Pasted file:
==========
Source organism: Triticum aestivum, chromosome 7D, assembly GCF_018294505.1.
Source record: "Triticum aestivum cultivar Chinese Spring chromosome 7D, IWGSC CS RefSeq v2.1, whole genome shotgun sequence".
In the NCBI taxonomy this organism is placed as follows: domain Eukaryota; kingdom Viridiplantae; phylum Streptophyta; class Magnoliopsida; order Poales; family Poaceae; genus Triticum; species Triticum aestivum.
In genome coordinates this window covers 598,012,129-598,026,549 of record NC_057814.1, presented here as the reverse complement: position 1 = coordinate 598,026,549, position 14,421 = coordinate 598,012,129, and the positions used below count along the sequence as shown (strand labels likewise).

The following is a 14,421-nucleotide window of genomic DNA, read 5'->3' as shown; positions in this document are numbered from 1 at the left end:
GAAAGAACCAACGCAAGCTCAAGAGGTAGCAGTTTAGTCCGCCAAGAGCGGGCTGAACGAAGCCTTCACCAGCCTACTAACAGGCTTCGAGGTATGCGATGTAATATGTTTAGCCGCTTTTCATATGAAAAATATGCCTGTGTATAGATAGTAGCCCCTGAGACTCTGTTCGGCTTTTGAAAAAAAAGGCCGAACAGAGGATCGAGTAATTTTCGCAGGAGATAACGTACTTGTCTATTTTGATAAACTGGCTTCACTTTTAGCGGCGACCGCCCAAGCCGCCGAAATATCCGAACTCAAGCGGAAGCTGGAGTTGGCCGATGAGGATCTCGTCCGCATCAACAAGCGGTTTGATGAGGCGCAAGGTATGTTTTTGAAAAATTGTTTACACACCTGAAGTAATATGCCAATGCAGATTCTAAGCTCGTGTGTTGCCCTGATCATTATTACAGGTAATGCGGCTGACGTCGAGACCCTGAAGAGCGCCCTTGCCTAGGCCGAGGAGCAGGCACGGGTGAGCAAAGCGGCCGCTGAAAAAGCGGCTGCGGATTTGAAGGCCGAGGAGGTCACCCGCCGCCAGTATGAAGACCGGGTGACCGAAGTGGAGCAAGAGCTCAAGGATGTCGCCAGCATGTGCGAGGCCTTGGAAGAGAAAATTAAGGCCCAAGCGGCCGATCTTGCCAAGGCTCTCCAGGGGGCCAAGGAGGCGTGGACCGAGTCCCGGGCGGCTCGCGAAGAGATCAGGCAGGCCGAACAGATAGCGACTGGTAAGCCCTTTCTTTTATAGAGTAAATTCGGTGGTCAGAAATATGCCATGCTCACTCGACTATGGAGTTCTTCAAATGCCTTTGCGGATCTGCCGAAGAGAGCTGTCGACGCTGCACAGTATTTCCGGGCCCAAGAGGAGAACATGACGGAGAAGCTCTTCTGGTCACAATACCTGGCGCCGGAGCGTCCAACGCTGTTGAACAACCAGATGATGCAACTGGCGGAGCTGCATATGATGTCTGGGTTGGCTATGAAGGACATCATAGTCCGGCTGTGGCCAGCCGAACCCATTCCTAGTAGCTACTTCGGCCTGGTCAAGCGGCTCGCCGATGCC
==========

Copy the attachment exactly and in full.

Source organism: Triticum aestivum, chromosome 7D, assembly GCF_018294505.1.
Source record: "Triticum aestivum cultivar Chinese Spring chromosome 7D, IWGSC CS RefSeq v2.1, whole genome shotgun sequence".
In the NCBI taxonomy this organism is placed as follows: domain Eukaryota; kingdom Viridiplantae; phylum Streptophyta; class Magnoliopsida; order Poales; family Poaceae; genus Triticum; species Triticum aestivum.
In genome coordinates this window covers 598,012,129-598,026,549 of record NC_057814.1, presented here as the reverse complement: position 1 = coordinate 598,026,549, position 14,421 = coordinate 598,012,129, and the positions used below count along the sequence as shown (strand labels likewise).

The following is a 14,421-nucleotide window of genomic DNA, read 5'->3' as shown; positions in this document are numbered from 1 at the left end:
GAAAGAACCAACGCAAGCTCAAGAGGTAGCAGTTTAGTCCGCCAAGAGCGGGCTGAACGAAGCCTTCACCAGCCTACTAACAGGCTTCGAGGTATGCGATGTAATATGTTTAGCCGCTTTTCATATGAAAAATATGCCTGTGTATAGATAGTAGCCCCTGAGACTCTGTTCGGCTTTTGAAAAAAAAGGCCGAACAGAGGATCGAGTAATTTTCGCAGGAGATAACGTACTTGTCTATTTTGATAAACTGGCTTCACTTTTAGCGGCGACCGCCCAAGCCGCCGAAATATCCGAACTCAAGCGGAAGCTGGAGTTGGCCGATGAGGATCTCGTCCGCATCAACAAGCGGTTTGATGAGGCGCAAGGTATGTTTTTGAAAAATTGTTTACACACCTGAAGTAATATGCCAATGCAGATTCTAAGCTCGTGTGTTGCCCTGATCATTATTACAGGTAATGCGGCTGACGTCGAGACCCTGAAGAGCGCCCTTGCCTAGGCCGAGGAGCAGGCACGGGTGAGCAAAGCGGCCGCTGAAAAAGCGGCTGCGGATTTGAAGGCCGAGGAGGTCACCCGCCGCCAGTATGAAGACCGGGTGACCGAAGTGGAGCAAGAGCTCAAGGATGTCGCCAGCATGTGCGAGGCCTTGGAAGAGAAAATTAAGGCCCAAGCGGCCGATCTTGCCAAGGCTCTCCAGGGGGCCAAGGAGGCGTGGACCGAGTCCCGGGCGGCTCGCGAAGAGATCAGGCAGGCCGAACAGATAGCGACTGGTAAGCCCTTTCTTTTATAGAGTAAATTCGGTGGTCAGAAATATGCCATGCTCACTCGACTATGGAGTTCTTCAAATGCCTTTGCGGATCTGCCGAAGAGAGCTGTCGACGCTGCACAGTATTTCCGGGCCCAAGAGGAGAACATGACGGAGAAGCTCTTCTGGTCACAATACCTGGCGCCGGAGCGTCCAACGCTGTTGAACAACCAGATGATGCAACTGGCGGAGCTGCATATGATGTCTGGGTTGGCTATGAAGGACATCATAGTCCGGCTGTGGCCAGCCGAACCCATTCCTAGTAGCTACTTCGGCCTGGTCAAGCGGCTCGCCGATGCC